I’m in the middle of buying a house right now. It’s not a fun process, per se, but it does have its own sort of charm. We’ve been in our current place for almost five years, but with the arrival of additional children since moving in, we’re out of space. Thanks to buying our current home, we’re in a decent place financially to be upgrading, despite the volatility of the housing market right now. This does add somewhat to the general disorder of life, but that’s part of things, isn’t it? Wouldn’t change it for the world. Hello, sweet chaos…

Anyway, just wanted to say thanks for sticking around for the last eleven years. Let’s grow and change and improve ourselves together, shall we?

Final papers are submitted, and grades are in.

With a 4.0 GPA for my last semester, I’ve completed my graduate school career with a 3.83 cumulative average. My status has moved from “Graduation Pending” to “Degree Awarded,” and my actual physical diploma will be mailed out within the next few weeks. Now, I can rest.

You know. Sort of.

You see, yesterday was my first day back at work in almost three months. My parental leave/FMLA time has come to an end, and so I’ve begun the long process of getting back into the rhythm of the outside world. My Tiniest Child arrived in October, and I’m already missing being at home with all of the kids. It’s almost a month since the last school paper was turned in, and I’m still trying to make peace with the fact that I didn’t really do a lot other than take care of them during the last few weeks. I didn’t really need to do anything beyond just being Dad. It was peaceful.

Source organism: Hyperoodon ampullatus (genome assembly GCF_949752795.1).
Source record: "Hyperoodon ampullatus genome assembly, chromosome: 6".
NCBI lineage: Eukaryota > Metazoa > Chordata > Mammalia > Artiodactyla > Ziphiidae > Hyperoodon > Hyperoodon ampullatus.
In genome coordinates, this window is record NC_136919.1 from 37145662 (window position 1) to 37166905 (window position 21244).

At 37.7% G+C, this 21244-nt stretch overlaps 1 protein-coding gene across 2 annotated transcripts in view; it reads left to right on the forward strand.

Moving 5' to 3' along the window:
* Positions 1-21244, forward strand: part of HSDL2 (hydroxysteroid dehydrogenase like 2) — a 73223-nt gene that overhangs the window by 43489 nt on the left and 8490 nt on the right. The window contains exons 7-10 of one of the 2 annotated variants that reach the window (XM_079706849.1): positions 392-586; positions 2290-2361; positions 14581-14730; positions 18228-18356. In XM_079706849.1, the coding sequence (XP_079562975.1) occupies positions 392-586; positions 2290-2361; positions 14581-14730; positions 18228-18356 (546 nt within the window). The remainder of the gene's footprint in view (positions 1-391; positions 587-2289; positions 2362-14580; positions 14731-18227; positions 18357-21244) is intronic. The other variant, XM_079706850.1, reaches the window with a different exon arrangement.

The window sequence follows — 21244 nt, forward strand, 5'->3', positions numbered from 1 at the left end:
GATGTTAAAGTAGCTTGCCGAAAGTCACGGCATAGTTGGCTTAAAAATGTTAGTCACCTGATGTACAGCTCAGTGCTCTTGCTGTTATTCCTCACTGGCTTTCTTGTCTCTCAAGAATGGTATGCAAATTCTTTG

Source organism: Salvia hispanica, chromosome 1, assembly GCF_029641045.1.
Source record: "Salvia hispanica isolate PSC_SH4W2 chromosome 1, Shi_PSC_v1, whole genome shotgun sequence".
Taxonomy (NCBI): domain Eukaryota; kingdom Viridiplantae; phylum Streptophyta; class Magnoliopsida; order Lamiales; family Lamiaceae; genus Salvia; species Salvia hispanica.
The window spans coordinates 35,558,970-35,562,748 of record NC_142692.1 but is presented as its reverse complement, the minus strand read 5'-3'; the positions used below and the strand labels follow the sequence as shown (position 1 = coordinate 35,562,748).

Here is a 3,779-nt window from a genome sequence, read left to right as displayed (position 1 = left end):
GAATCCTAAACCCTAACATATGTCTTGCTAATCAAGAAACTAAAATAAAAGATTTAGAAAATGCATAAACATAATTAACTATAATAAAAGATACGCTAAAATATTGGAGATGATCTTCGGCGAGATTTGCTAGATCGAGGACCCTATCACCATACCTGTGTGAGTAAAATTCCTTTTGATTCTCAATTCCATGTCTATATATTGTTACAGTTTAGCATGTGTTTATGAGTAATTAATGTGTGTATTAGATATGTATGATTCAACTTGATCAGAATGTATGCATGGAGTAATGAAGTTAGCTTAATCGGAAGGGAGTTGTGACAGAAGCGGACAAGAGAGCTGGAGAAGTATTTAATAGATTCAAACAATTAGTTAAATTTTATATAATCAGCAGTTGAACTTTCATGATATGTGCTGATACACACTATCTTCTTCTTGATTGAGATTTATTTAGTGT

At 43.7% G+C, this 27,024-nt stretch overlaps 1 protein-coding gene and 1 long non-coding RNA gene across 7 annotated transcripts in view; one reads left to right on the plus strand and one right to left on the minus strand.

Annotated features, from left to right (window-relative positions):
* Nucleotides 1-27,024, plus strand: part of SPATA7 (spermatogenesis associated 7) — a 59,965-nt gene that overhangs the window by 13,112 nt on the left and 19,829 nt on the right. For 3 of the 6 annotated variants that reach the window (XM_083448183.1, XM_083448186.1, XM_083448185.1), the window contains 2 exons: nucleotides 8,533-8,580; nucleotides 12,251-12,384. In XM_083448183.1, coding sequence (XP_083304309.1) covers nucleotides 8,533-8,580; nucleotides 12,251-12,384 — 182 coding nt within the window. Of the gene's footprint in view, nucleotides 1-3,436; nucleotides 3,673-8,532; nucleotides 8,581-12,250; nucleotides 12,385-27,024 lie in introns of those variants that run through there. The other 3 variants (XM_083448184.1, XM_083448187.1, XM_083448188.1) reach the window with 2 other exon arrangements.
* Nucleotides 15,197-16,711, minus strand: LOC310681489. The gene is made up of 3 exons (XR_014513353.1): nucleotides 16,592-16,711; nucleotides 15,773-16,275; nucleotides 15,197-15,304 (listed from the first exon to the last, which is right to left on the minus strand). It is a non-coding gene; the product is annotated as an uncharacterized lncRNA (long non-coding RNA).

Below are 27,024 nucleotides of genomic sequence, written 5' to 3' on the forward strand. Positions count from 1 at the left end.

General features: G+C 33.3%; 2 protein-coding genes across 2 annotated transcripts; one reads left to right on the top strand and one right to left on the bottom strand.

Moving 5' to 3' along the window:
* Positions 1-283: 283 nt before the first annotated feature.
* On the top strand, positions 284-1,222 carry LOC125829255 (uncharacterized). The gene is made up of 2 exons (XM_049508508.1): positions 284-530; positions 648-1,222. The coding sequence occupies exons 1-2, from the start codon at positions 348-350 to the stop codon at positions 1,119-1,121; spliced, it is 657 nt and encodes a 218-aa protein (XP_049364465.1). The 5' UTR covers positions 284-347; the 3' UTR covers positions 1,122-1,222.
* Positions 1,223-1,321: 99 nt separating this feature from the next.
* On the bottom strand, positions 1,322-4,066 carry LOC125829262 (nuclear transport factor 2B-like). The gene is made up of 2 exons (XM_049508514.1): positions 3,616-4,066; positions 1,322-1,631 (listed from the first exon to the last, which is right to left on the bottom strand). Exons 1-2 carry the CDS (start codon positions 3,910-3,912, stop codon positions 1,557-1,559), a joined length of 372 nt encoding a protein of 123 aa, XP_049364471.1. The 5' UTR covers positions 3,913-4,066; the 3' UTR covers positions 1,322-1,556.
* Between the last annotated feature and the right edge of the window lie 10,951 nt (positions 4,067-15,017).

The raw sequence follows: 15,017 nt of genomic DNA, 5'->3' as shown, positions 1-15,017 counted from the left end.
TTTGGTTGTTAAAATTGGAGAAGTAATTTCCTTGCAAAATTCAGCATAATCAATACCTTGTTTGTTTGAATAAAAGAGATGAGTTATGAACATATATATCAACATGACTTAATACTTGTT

So, what’s next?

I mean, ideally I’ll keep working in my current position in Young Adult Services until a titled “Librarian” position opens, and throw applications at them for the next year or two. I have no plans to leave the area within the next decade, so I’m perfectly content to keep working where I am. The shift in position would be nice, of course, and include a pay raise, so I’m not going to say no to an opportunity to move up.

This is the end of the Dispatches From Library School, but I’ll be able to return the blog to more of my standard content of book reviews and original fiction/poetry. I’m pretty excited about not having to spend every spare moment trying to carve out concentration time for school. Thanks to all of you for sticking around.

It’s November 30th, and I’ll be finishing my last projects for grad school within the next week. My final research project is due on December 8th, and that will be that. I’m conditionally approved for graduation, with the condition being that I pass my two remaining courses for the semester. As I’m currently sitting at a 96% or better in both, I think I’m going to be okay.

This is kind of surreal. Two years ago, I threw myself into this program with a heavier course load than I needed. I did it because I wanted to test myself and see if I could handle the full-time schedule on top of full-time work and a new baby at home. I made it, but it’s not been easy for me or for my family. I’m ready to see the end of that extra stress.